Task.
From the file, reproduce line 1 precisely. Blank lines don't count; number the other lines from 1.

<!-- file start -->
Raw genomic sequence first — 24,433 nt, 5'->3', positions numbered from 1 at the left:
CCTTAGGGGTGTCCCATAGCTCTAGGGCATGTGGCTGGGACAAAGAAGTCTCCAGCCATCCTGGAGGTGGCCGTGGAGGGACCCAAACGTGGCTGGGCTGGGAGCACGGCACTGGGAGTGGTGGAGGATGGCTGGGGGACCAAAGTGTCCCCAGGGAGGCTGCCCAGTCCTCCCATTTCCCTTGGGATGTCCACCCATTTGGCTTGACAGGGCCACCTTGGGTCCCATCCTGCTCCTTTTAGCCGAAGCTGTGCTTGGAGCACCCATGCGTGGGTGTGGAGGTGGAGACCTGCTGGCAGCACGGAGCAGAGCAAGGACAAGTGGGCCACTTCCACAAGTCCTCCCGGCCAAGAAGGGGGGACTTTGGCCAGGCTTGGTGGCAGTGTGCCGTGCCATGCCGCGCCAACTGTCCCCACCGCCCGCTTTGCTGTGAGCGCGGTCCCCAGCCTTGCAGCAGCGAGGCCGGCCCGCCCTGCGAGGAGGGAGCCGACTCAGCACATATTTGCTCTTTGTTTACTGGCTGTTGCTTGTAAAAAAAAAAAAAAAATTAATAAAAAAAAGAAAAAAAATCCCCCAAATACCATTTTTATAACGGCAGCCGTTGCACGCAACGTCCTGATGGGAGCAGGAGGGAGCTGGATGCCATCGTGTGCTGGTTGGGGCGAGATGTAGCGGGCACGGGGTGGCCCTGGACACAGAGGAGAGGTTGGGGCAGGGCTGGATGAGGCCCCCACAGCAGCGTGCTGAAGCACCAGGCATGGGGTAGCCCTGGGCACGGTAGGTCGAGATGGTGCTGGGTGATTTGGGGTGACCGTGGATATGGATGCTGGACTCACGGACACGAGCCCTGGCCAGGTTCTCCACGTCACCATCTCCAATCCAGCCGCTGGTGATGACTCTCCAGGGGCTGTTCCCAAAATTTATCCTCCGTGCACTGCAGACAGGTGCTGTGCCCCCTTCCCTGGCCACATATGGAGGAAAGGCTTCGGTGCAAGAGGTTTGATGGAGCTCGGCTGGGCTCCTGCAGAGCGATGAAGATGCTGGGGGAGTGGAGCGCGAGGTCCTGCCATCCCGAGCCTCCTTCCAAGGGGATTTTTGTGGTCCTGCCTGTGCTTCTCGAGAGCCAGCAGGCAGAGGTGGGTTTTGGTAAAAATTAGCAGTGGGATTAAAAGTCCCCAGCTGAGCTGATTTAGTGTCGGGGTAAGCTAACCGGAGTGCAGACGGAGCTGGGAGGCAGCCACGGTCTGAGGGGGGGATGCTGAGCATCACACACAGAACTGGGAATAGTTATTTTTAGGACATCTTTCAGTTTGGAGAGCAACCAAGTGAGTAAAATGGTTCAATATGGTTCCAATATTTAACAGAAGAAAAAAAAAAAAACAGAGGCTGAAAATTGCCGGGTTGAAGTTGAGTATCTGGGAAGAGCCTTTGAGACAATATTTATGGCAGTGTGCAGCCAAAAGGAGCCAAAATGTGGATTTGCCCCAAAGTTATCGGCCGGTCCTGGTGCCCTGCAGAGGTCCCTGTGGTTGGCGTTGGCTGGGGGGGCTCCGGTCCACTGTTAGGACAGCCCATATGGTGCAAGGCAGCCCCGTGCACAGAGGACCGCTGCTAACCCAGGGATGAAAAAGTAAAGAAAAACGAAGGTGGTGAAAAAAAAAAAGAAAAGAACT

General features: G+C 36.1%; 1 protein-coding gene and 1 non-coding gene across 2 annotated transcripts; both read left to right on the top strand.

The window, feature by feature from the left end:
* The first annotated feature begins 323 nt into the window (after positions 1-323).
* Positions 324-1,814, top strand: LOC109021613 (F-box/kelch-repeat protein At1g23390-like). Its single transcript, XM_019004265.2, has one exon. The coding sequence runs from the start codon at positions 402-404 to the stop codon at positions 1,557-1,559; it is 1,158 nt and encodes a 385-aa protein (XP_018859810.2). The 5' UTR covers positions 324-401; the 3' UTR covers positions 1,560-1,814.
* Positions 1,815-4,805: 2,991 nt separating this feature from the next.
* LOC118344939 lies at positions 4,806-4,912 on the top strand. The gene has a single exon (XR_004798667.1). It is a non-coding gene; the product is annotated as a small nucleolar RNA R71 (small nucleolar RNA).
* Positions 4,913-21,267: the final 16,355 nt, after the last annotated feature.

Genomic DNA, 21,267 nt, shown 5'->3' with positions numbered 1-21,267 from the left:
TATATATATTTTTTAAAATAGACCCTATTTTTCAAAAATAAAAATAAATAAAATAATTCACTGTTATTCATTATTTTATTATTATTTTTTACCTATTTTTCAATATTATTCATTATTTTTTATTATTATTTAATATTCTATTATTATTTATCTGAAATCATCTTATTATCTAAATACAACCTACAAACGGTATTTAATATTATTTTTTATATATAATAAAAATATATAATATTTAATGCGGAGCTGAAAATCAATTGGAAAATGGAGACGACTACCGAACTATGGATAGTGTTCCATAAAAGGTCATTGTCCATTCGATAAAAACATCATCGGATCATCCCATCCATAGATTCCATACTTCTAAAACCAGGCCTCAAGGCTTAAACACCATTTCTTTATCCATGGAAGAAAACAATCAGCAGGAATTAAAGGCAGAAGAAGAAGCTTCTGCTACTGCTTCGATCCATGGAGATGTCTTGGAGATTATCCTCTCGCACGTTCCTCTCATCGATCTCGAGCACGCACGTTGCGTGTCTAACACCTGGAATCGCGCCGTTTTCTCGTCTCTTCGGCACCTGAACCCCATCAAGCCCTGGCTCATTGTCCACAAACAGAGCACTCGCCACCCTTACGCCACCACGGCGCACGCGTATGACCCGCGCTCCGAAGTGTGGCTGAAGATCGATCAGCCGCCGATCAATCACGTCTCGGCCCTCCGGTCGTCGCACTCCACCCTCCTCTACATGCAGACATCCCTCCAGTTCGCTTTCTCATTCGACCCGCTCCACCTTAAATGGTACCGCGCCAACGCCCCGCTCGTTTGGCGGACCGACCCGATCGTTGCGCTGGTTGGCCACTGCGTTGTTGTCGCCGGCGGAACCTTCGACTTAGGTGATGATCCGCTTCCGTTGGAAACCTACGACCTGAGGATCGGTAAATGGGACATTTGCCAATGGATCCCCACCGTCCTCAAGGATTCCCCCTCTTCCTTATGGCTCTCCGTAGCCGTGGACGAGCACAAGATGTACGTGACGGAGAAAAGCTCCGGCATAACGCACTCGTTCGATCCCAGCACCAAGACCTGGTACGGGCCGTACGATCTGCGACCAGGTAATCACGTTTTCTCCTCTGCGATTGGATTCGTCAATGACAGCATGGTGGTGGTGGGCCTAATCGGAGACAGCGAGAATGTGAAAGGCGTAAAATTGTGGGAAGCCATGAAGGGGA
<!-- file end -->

Raw genomic sequence first — 24,433 nt, 5'->3', positions numbered from 1 at the left: